Monday, April 15, 2013


I plan for this to be a very short, succinct post. I don't know why, but I feel very strongly compelled to compose and publish this, even though I'm right in the middle of posting something completely different. I don't know why, but that's okay; I don't have to know why I feel inspired to do this, I just need to do it.

In this post, I plan to share with you the three simple but all-important lessons that I have learned in my long, long life. I'm in my eighth decade of life on this plane, and I've learned many things, but I believe that the important lessons can be summarized in these Three Lessons of Life:


I believe that every situation in my life can be placed into one of two categories: Things I can do something about, and Things I can't do anything about.

If the situation I face is one which I can change or do anything else about, I pray for or affirm or muster up the strength and courage to do it. If it's a situation that I am absolutely powerless to change, I muster up or pray for or affirm that I have the strength and courage to accept it. Of course, it's fundamentally important to know which category any particular situation should be placed in, so I have to pray for wisdom and guidance in determining that.

Many of you will see that these are the principles underlying the famous Serenity Prayer, one version of which says:

God grant me the
Serenity to accept things I cannot change, the
Strength to change things I can change, and the
Wisdom to know the difference.


I believe that the will of God for me is always more wonderful than anything I can possibly will for myself; it is always for my true happiness, soul unfoldment, and only what is good. So, I can --- and should  --- try always to entrust everything in my life to the loving care of my Father in Heaven.


I believe that God is always blessing me, whether it seems like it or not, but that I must accept His blessings willingly; God never forces anything --- including blessings --- on us. Except for life itself, I believe that the greatest gift God gives to His children is freedom of choice.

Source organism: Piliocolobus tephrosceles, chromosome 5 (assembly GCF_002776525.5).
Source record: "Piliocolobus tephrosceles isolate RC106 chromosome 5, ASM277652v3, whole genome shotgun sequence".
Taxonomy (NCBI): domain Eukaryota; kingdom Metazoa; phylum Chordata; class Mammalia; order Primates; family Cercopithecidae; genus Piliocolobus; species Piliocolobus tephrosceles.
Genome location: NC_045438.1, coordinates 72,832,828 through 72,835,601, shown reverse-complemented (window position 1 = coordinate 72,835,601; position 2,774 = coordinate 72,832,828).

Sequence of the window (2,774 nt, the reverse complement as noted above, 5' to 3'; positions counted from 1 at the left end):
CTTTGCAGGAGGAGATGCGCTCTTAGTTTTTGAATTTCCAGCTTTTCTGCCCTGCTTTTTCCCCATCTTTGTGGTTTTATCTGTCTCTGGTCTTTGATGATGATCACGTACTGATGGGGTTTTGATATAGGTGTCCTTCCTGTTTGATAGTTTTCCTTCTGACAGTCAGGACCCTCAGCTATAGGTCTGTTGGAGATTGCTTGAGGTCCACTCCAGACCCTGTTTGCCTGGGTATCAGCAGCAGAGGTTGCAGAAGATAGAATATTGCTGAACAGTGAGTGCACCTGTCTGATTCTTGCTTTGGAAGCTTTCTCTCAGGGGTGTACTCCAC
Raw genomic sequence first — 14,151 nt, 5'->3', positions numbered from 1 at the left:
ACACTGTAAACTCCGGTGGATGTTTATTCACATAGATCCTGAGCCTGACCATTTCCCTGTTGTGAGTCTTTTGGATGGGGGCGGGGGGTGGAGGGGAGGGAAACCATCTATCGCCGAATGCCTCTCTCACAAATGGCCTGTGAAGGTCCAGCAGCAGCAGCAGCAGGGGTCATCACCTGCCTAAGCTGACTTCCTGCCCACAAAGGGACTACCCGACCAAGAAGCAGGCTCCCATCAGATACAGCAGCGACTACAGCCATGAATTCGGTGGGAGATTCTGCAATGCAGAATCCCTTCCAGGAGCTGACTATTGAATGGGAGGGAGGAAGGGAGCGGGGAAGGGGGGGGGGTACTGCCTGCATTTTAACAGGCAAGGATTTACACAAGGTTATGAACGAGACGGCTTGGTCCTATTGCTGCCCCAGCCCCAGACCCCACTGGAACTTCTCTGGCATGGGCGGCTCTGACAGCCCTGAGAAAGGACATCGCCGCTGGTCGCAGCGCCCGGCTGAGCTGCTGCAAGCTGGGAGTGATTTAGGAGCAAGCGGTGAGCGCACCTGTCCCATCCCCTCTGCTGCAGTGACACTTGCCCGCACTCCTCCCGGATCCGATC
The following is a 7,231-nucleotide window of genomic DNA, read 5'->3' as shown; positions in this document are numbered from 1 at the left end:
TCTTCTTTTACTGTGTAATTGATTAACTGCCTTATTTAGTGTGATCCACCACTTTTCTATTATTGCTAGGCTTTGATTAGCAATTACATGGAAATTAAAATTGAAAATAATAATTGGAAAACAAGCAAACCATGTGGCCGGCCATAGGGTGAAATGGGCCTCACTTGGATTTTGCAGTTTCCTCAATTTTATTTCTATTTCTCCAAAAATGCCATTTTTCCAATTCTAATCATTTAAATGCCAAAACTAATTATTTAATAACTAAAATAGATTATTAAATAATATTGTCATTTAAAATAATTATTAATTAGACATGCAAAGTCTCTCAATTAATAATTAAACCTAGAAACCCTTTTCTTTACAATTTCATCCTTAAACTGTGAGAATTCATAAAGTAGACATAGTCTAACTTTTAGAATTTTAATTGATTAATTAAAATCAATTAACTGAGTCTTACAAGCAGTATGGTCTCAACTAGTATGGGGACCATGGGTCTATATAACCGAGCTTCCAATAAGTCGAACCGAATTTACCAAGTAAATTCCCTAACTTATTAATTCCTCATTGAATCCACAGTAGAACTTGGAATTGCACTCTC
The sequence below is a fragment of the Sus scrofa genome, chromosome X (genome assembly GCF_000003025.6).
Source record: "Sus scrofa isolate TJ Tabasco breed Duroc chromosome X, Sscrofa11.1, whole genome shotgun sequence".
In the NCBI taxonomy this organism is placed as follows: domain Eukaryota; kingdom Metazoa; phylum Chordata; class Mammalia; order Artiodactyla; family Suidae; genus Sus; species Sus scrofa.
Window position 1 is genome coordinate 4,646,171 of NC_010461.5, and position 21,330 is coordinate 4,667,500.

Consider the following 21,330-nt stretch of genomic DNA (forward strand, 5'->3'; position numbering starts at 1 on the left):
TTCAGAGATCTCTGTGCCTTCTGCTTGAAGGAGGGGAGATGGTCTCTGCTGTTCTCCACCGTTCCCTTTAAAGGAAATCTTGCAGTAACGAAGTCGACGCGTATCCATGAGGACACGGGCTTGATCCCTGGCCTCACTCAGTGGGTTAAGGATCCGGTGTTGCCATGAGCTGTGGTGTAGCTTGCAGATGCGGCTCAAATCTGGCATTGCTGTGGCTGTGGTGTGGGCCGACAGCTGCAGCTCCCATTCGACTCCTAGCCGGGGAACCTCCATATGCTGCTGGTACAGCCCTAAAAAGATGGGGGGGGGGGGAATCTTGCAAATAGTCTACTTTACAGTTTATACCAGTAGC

When the sun is shining, gentle winds are blowing, birds are singing, and I feel wonderful, healthy, and energetic, it's easy for me to acknowledge that God is blessing me. But I firmly believe that it is at least as vitally important for me to remember that God is blessing me even when things do not seem to be going well. In general, the tougher or more seemingly negative things appear to be, the more lessons I can usually learn from them, the more I can usually grow from dealing with them. Any single thread may be plain, or even ugly; but, as I back away and see that thread interwoven with other unique, often ugly individual threads, I can see how they all fit into a beautiful tapestry. Likewise with my life: Any specific incident or situation may seem terrible, but when I'm able to put it in perspective, I can see how it fits into and becomes part of the beautiful tapestry of my life.

There is a three-part mantra which has been a vital part of my life for several years now, and I can tell that it has made a very big difference in my life, even though I have faced some horrendous financial and health challenges over the last few months. Very regularly throughout each day --- especially, immediately upon awakening, immediately before falling asleep, and whenever I feel overwhelmed by a particular situation or incident, I remind myself that God is blessing me now...God is blessing me now...God is blessing me now...
After a period of repeating this to myself, I am just as emphatic in reminding myself that I accept God's blessings now...I accept God's blessings now...I accept God' blessings now...
Then, very importantly and very emphatically, Thank You, Father!

I don't do this exercise in order to convince God of anything or to do anything; it's to remind me of what God is already continuously doing for me, and thanking Him for it.

As I said above, I don't know why I feel absolutely compelled to post this right now instead of completing another post that I've already started, but I do feel so strongly about this that it's what I'm doing. At some point down the line, sooner or later, maybe I'll know why. Or not.

No comments:

Post a Comment

I welcome comments expressing opinions markedly different from mine. However, I must insist that all comments must be civil and respectful, and should contain little or no profanity; foul language is not a sign of spiritual growth or maturity.